The comments about the abstinence research evidence in your article on sex education are rather misleading ("Rise of the puritan classes", 11 May). The 2009 Janet Rosenbaum study from Harvard did not look at school sex education programmes but evaluated religiously-based virginity pledges. Her findings also need to be considered in the light of the much misreported 2005 Bruckner and Bearman study from Columbia University. This also showed that virginity pledgers at youth meetings outside school settings (not receiving abstinence-focused education in schools) were less likely to use condoms when they eventually did have sex in their twenties. However, even so, this did not lead to a greater number of sexual infections. In fact, their STI rate was lower (although not statistically significantly so).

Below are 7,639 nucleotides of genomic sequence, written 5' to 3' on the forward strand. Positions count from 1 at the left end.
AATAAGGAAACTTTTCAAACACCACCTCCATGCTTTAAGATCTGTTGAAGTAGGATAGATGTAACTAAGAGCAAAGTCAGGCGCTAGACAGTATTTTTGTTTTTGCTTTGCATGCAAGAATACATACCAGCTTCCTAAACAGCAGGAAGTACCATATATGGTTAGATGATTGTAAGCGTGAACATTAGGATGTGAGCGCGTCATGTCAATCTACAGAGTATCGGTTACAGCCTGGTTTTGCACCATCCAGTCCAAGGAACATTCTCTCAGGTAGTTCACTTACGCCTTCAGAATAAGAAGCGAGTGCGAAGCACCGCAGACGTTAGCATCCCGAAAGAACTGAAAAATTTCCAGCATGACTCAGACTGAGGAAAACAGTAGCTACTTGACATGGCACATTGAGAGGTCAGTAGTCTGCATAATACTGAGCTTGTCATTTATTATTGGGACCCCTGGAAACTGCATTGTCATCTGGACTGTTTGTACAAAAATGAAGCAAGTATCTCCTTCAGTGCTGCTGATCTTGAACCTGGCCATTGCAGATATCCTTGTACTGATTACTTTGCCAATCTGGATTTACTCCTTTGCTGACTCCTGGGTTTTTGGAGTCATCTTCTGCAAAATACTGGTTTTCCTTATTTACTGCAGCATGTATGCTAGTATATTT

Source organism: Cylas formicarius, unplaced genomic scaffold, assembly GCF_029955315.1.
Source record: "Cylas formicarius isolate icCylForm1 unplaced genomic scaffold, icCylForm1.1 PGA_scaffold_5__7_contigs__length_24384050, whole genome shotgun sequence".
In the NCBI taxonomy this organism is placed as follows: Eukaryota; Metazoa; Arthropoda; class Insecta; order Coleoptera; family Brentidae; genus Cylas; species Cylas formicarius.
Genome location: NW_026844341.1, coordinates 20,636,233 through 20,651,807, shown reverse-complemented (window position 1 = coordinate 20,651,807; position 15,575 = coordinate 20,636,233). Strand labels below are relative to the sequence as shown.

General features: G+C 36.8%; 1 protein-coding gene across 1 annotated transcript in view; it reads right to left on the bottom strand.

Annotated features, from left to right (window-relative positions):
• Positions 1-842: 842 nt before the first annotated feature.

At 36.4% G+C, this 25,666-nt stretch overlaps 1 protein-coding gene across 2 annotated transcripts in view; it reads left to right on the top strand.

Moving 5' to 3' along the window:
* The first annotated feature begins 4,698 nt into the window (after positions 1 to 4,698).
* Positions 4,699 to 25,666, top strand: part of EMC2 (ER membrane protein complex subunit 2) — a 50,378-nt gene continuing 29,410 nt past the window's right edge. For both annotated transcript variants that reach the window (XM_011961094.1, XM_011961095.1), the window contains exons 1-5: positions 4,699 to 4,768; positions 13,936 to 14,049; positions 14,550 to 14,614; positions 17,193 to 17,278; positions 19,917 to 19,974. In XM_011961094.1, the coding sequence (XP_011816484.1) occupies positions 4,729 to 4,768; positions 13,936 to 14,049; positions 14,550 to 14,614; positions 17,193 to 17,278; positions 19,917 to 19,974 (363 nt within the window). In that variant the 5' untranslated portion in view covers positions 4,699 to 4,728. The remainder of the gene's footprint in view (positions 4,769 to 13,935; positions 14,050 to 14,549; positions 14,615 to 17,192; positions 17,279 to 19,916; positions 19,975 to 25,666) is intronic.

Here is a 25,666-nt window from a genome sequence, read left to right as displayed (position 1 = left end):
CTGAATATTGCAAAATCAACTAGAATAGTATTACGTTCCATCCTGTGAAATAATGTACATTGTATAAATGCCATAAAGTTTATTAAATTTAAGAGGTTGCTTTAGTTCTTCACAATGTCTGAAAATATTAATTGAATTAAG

This and some other points notwithstanding, you are to be congratulated for your courage in even raising the possibility that, as your editorial suggests, there is an alternative to "serial shagging" as the best we can offer our students.
Dr Trevor Stammers, Senior lecturer in medical ethics and law, St Mary's University College, Twickenham, London.